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Kingsley Kanu Jr. and the Solving Africa Project

kingsley-kanu-jrWe are pleased to introduce Kingsley Kanu Jr. He is a journalist who has embarked on a project called Solving Africa.

He is a currently on tour of seven African countries— Dakar (Senegal), Accra (Ghana), Lagos (Nigeria), Addis Ababa (Ethiopia), Tunis (Tunisia), Nairobi (Kenya), and Johannesburg (South Africa)—on a quest to discover how young people can contribute towards the development of Africa.

Nigeria will be  Kingsley’s last stop and when he arrives, he will be hosted to a welcome back party by Farafina magazine.

In this short interview with Farafina magazine he talks about the motivation behind the Solving Africa project, amongst other things.

SIX QUESTIONS WITH KINGSLEY KANU JR.

What is Solving Africa?

That answer is here. This project is a collection of dreams; asking young Africans what they see as wrong or right with the continent and their role in its development. But it’s not a policy book. This is first and foremost a work of creative nonfiction that I hope makes people think about some of these issues.

What do you regard as the lowest depth of misery?

Not being understood.

What motivated you in coming up with this idea?

The African dream is to leave Africa. There are many people like me. We are often at the tops of our classes and each year, our SAT scores and achievements prove that we can run with the best from any country on earth. We have capable people who do not see Africa as theirs to build as much as something to sidestep. But if it isn’t this generation of an educated, uninformed African middle class, who else is going to care? Who else has the resources – social, political and economic – to care?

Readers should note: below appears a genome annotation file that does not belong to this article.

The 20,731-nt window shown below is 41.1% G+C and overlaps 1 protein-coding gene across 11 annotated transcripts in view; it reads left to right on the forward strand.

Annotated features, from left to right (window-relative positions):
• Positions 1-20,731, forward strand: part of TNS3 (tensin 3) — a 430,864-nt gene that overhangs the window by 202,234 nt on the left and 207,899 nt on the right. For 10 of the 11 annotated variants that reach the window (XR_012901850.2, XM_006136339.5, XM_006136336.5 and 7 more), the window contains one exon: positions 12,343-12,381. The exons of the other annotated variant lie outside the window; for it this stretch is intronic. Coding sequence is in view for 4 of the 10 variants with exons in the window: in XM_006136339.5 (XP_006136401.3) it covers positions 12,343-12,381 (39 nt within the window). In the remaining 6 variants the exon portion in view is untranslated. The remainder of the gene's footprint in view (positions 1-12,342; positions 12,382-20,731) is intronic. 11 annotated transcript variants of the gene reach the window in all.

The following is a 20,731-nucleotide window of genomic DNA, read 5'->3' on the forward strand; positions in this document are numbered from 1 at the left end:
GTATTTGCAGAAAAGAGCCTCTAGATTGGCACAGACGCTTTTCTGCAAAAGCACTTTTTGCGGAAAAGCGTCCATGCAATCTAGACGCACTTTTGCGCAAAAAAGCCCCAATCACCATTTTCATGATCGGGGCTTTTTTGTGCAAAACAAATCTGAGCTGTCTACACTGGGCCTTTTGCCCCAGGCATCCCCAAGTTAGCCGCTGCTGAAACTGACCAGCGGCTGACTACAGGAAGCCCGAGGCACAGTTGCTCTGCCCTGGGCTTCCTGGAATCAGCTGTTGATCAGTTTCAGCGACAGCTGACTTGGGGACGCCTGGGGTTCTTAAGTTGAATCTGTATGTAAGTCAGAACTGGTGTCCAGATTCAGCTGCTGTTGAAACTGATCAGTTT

Which talent would you most like to have?

I’d like to be able to speak and understand every language.

What do you hope to achieve with Solving Africa?

Besides the writing of a book, this project will be about connecting the young Africans I meet during the trip to like-minded Africans in the United States and England. I also hope to establish an annual Solving Africa Conference, where promising Africans from all over the world, between the ages of 18 and 35, meet to discuss issues relating to the continent’s development and their role in its advancement. In addition to developing tourism by Africans to other African nations, actionable ideas from this annual conference would then be presented to political and business leaders for implementation.

Is this your first project?

Yes. Sort of . . .

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One Response

  1. […] Addis Ababa (Ethiopia), Tunis (Tunisia), Nairobi (Kenya), and Johannesburg (South Africa). In this interview with Farafina magazine, he explains what Solving Africa is all about:  This project is a collection of dreams; asking […]

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